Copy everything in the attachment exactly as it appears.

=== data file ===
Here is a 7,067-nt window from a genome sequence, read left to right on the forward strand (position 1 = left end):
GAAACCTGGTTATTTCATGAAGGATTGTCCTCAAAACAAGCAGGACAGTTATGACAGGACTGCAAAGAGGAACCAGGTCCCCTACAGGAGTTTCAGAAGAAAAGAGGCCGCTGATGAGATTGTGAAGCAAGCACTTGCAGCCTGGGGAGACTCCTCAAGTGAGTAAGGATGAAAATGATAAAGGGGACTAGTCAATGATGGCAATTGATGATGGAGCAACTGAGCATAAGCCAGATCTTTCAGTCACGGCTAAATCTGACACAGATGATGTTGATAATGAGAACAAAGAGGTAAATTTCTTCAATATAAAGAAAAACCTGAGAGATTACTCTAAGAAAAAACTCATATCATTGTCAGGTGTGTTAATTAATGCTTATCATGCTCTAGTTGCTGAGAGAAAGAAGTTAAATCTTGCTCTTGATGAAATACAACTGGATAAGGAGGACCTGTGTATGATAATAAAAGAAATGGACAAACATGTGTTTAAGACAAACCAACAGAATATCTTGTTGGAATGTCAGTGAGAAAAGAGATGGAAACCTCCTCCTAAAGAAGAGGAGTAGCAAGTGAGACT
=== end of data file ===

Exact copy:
Here is a 7,067-nt window from a genome sequence, read left to right on the forward strand (position 1 = left end):
GAAACCTGGTTATTTCATGAAGGATTGTCCTCAAAACAAGCAGGACAGTTATGACAGGACTGCAAAGAGGAACCAGGTCCCCTACAGGAGTTTCAGAAGAAAAGAGGCCGCTGATGAGATTGTGAAGCAAGCACTTGCAGCCTGGGGAGACTCCTCAAGTGAGTAAGGATGAAAATGATAAAGGGGACTAGTCAATGATGGCAATTGATGATGGAGCAACTGAGCATAAGCCAGATCTTTCAGTCACGGCTAAATCTGACACAGATGATGTTGATAATGAGAACAAAGAGGTAAATTTCTTCAATATAAAGAAAAACCTGAGAGATTACTCTAAGAAAAAACTCATATCATTGTCAGGTGTGTTAATTAATGCTTATCATGCTCTAGTTGCTGAGAGAAAGAAGTTAAATCTTGCTCTTGATGAAATACAACTGGATAAGGAGGACCTGTGTATGATAATAAAAGAAATGGACAAACATGTGTTTAAGACAAACCAACAGAATATCTTGTTGGAATGTCAGTGAGAAAAGAGATGGAAACCTCCTCCTAAAGAAGAGGAGTAGCAAGTGAGACT